Lakshmi said that he has increasingly noticed “the rigor people bring to everyday things and jobs, no matter how trivial” in all walks of life. “When a guard on a station platform points and shouts, checking that everything is safe, to me that demonstrates being in the present, not getting lost in some other thoughts.”

Interestingly, one of TCS’s biggest goals has been to evolve that mentality in a way that can also incorporate the creativity and flexibility of thought found in other countries. Conversely, the company is also trying to export Japanese diligence to other TCS offices, according to Lakshmi.

“We thought if we can combine this quality of Japan being very rigorous, very high-quality, with the global qualities regarding creativity, speed and flexibility, that would be ideal,” he said. “We are calling it a hybrid model within our company.”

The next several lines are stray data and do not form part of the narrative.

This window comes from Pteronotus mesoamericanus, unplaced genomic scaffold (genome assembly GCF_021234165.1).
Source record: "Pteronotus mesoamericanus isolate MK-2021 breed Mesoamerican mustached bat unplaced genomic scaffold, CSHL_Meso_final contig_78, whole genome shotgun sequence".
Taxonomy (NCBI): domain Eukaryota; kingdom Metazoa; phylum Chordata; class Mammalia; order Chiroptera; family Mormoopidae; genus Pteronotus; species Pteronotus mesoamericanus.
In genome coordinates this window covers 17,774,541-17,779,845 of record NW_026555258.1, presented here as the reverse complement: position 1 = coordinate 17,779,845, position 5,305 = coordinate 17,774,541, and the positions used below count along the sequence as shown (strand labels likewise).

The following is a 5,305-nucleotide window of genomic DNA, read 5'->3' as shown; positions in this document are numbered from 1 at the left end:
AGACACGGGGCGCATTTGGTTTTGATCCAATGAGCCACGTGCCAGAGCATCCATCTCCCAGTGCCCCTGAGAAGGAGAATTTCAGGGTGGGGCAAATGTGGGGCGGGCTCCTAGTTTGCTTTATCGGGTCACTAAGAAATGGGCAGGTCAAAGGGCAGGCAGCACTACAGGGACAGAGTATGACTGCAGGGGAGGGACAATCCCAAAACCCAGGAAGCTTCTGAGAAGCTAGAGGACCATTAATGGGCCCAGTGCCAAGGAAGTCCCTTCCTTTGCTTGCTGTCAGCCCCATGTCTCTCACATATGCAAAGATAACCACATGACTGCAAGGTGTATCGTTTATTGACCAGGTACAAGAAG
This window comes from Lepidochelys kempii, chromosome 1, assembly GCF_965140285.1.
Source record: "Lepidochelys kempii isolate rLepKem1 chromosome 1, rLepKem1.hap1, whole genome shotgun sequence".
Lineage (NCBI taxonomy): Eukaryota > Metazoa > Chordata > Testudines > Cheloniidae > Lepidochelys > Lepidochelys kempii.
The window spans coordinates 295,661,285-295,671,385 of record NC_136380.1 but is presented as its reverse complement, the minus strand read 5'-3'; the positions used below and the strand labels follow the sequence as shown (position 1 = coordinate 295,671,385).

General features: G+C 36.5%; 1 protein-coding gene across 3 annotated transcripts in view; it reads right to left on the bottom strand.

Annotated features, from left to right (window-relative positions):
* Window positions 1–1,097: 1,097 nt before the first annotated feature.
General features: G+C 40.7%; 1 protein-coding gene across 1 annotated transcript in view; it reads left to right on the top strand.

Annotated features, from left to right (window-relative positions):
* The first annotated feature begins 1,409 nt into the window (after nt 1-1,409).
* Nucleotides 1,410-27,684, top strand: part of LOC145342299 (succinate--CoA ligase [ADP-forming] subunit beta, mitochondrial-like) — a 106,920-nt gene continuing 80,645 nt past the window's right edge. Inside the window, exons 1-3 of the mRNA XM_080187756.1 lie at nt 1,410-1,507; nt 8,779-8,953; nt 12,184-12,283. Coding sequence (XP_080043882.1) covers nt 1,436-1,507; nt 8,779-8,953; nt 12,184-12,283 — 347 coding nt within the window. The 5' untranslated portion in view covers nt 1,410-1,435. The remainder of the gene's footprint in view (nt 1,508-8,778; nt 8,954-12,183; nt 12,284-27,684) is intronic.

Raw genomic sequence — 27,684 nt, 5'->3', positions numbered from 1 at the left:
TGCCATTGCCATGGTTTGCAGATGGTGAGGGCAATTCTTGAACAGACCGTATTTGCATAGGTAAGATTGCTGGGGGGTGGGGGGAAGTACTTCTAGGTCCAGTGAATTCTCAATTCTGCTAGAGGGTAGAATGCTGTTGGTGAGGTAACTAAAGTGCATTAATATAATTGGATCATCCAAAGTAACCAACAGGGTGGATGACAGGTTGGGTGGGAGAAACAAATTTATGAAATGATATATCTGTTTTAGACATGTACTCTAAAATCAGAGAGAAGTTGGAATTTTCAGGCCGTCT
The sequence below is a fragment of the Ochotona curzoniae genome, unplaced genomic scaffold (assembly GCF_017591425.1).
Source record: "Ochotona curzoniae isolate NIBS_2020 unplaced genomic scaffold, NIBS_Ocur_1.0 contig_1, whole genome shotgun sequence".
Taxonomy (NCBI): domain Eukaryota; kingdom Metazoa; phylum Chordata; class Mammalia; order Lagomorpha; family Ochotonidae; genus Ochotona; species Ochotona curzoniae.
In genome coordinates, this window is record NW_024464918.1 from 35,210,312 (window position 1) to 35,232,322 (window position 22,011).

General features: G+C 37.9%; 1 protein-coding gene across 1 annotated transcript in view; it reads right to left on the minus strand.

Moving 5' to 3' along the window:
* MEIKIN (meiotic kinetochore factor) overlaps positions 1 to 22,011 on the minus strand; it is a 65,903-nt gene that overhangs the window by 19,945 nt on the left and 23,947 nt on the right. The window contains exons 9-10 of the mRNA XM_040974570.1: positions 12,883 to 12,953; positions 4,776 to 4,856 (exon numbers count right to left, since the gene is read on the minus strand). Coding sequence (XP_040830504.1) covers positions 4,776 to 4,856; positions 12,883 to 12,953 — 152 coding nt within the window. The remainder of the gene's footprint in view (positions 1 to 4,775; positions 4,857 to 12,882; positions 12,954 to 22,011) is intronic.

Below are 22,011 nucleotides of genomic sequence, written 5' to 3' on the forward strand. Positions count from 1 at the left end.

In Japan, the company has recently turned a corner in this regard. “We are not there yet, but we have a good platform on which to build,” he said.

On a personal level, Lakshmi admits to having become very fond of Japan, particularly for its ability to protect cultural values that are slowly disappearing from his home country.

“In India we say ‘guests are gods.’ I see that kind of similarity in Japan, even more so, in fact. Unfortunately, in India many of those values are becoming diluted by various influences. But Japan has managed to keep its culture in some wonderful ways,” he said.

He has also been struck by Japan’s natural beauty, especially the country’s mountains that increasingly are becoming a target of one of his passions — trekking.

He has even reached the summit of Mount Fuji, though he confesses to finding the climb itself “not so exciting.”